Every Sunday we eat fries and chicken nuggets for supper. You can buy frozen fries here, but I had been feeling ambitious and was making my own out of fresh potatoes. A few weeks ago I made way too much and gave some to the neighbour kids. They are Gerda, who is 11 years old, and Bilal, who is 4 years old. They loved them. The other day I talked with their mom and found out that Bilal has been eating fries for breakfast ever since... yikes, what did I start? I explained to her that this wasn't really a healthy meal and that we only eat fries once a week... But here, everything is deep fried no matter what time of day....

Monday, March 26, 2007
Just watched the End of the Spear. Fairly well made, although I have to say that they picked exceptionally good looking people to play the Waodani parts. Anyways, this movie is definitely made for a main stream audience as there is no real mention of Jesus, only once in a round about way, and no real explanation of why the missionary families went back. I found the documentary Beyond the Gates of Splendour a lot better as far as that goes...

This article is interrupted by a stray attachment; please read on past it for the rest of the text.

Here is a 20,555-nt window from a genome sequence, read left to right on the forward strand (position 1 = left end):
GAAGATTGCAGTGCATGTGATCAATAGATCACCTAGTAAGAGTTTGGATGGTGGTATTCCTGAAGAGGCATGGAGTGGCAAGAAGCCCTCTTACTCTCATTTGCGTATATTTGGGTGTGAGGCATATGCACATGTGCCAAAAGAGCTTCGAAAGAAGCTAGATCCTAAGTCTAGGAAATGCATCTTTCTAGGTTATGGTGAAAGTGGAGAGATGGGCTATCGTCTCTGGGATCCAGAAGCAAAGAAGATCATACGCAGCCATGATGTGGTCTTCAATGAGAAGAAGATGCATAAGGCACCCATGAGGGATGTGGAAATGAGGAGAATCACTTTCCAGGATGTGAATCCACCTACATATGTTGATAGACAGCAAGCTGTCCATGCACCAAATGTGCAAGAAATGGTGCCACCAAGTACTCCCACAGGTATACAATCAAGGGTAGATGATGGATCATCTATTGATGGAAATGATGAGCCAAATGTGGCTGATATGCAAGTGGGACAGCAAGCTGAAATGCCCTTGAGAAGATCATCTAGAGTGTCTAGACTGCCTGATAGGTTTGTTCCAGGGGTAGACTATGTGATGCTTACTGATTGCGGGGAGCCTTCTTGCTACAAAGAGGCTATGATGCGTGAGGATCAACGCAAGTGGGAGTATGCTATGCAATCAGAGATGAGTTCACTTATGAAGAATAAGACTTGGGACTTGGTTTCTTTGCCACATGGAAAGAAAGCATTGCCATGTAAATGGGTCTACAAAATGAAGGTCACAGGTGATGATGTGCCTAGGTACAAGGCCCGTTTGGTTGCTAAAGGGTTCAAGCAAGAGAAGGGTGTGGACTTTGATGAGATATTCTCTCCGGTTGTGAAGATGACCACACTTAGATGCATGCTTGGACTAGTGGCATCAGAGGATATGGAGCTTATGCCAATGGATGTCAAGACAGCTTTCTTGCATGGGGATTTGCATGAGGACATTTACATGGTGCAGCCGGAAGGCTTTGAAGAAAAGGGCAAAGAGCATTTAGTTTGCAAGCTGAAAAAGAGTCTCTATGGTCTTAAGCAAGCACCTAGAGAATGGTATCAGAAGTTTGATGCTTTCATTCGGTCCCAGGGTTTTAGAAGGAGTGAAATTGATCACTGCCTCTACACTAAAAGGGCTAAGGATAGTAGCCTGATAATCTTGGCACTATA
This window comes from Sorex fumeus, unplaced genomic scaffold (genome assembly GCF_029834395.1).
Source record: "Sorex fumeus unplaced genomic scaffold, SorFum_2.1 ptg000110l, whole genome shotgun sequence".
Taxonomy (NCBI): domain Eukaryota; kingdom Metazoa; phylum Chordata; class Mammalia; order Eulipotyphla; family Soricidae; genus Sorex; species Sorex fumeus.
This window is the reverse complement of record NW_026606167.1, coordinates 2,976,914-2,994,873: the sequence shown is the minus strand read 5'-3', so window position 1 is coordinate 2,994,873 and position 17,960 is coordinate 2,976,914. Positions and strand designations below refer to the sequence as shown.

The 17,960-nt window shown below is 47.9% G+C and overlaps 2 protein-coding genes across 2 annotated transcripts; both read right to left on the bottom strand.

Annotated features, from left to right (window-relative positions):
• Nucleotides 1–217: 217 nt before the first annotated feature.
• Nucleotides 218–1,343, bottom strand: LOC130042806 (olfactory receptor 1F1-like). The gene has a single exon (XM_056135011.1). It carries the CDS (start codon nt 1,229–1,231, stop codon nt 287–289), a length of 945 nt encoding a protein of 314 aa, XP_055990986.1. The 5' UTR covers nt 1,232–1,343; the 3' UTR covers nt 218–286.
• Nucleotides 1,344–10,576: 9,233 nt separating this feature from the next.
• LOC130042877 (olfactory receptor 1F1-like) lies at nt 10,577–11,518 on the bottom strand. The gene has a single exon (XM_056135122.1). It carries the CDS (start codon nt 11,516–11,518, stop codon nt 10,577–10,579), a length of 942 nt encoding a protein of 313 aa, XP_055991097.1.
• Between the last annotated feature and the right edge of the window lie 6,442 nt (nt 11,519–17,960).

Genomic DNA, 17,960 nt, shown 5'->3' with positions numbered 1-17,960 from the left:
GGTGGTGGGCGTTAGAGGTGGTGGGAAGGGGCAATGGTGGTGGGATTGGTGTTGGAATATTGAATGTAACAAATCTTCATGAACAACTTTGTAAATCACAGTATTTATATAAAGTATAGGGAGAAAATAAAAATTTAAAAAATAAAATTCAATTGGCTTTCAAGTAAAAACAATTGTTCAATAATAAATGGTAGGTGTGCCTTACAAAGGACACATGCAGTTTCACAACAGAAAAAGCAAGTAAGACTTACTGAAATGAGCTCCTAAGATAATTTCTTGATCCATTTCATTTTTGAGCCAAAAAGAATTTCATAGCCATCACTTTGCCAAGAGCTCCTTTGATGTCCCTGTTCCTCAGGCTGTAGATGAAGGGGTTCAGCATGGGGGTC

Sunday, March 25, 2007

Two Funny Stories...

I forgot to recount a funny story from our time in Jakarta. We had brought along some pembantus to help with looking after the kids so that the parents could go to meetings. At one point when we had free time, the three helpers decided to go for a walk to the mall across the way from the hotel. They brought Brynnie with them. While they were walking, suddenly a police officer called them over. They started grabbing for their identification cards thinking that that's what he wanted to see. He said,"No, No, I just want to see that really cute white kid you have!" Too funny!!
This morning we got on an angkot and right after us two rather short men got on as well. One of them, and I'm not kidding you, came up to below my shoulders and I'm only 5 feet 2 inches tall. This man was not a dwarf, just really short. Anyways, we started moving along and these two men are checking us all out. I guess they didn't realize we understood Indonesian because the one guy said something like,"I guess they don't use KB (birth control)." I replied with, "They are all gifts from God." What else could he do but agree?